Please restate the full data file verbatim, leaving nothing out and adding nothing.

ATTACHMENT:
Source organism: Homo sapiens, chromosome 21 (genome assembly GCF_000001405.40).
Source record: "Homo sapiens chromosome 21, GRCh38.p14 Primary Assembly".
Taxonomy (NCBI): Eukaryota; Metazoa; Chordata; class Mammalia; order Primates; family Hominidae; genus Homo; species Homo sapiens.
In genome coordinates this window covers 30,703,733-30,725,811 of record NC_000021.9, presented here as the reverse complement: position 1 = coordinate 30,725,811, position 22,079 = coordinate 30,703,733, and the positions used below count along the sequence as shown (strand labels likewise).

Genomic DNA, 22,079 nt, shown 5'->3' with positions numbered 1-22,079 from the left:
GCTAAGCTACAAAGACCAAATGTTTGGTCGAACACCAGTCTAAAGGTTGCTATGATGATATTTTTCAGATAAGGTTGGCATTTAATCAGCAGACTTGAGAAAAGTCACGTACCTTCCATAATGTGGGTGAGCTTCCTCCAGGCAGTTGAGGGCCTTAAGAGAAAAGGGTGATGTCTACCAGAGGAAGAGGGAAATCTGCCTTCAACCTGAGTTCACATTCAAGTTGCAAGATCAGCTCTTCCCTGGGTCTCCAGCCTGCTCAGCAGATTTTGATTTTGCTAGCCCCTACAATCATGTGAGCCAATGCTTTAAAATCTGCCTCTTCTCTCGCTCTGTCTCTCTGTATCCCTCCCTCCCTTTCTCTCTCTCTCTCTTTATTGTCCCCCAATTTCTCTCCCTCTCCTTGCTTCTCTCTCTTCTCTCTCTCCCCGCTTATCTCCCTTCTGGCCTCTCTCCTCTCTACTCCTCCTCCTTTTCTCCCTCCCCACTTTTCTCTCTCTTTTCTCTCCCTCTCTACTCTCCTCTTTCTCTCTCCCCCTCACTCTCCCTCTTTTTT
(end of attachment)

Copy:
Source organism: Homo sapiens, chromosome 21 (genome assembly GCF_000001405.40).
Source record: "Homo sapiens chromosome 21, GRCh38.p14 Primary Assembly".
Taxonomy (NCBI): Eukaryota; Metazoa; Chordata; class Mammalia; order Primates; family Hominidae; genus Homo; species Homo sapiens.
In genome coordinates this window covers 30,703,733-30,725,811 of record NC_000021.9, presented here as the reverse complement: position 1 = coordinate 30,725,811, position 22,079 = coordinate 30,703,733, and the positions used below count along the sequence as shown (strand labels likewise).

Genomic DNA, 22,079 nt, shown 5'->3' with positions numbered 1-22,079 from the left:
GCTAAGCTACAAAGACCAAATGTTTGGTCGAACACCAGTCTAAAGGTTGCTATGATGATATTTTTCAGATAAGGTTGGCATTTAATCAGCAGACTTGAGAAAAGTCACGTACCTTCCATAATGTGGGTGAGCTTCCTCCAGGCAGTTGAGGGCCTTAAGAGAAAAGGGTGATGTCTACCAGAGGAAGAGGGAAATCTGCCTTCAACCTGAGTTCACATTCAAGTTGCAAGATCAGCTCTTCCCTGGGTCTCCAGCCTGCTCAGCAGATTTTGATTTTGCTAGCCCCTACAATCATGTGAGCCAATGCTTTAAAATCTGCCTCTTCTCTCGCTCTGTCTCTCTGTATCCCTCCCTCCCTTTCTCTCTCTCTCTCTTTATTGTCCCCCAATTTCTCTCCCTCTCCTTGCTTCTCTCTCTTCTCTCTCTCCCCGCTTATCTCCCTTCTGGCCTCTCTCCTCTCTACTCCTCCTCCTTTTCTCCCTCCCCACTTTTCTCTCTCTTTTCTCTCCCTCTCTACTCTCCTCTTTCTCTCTCCCCCTCACTCTCCCTCTTTTTT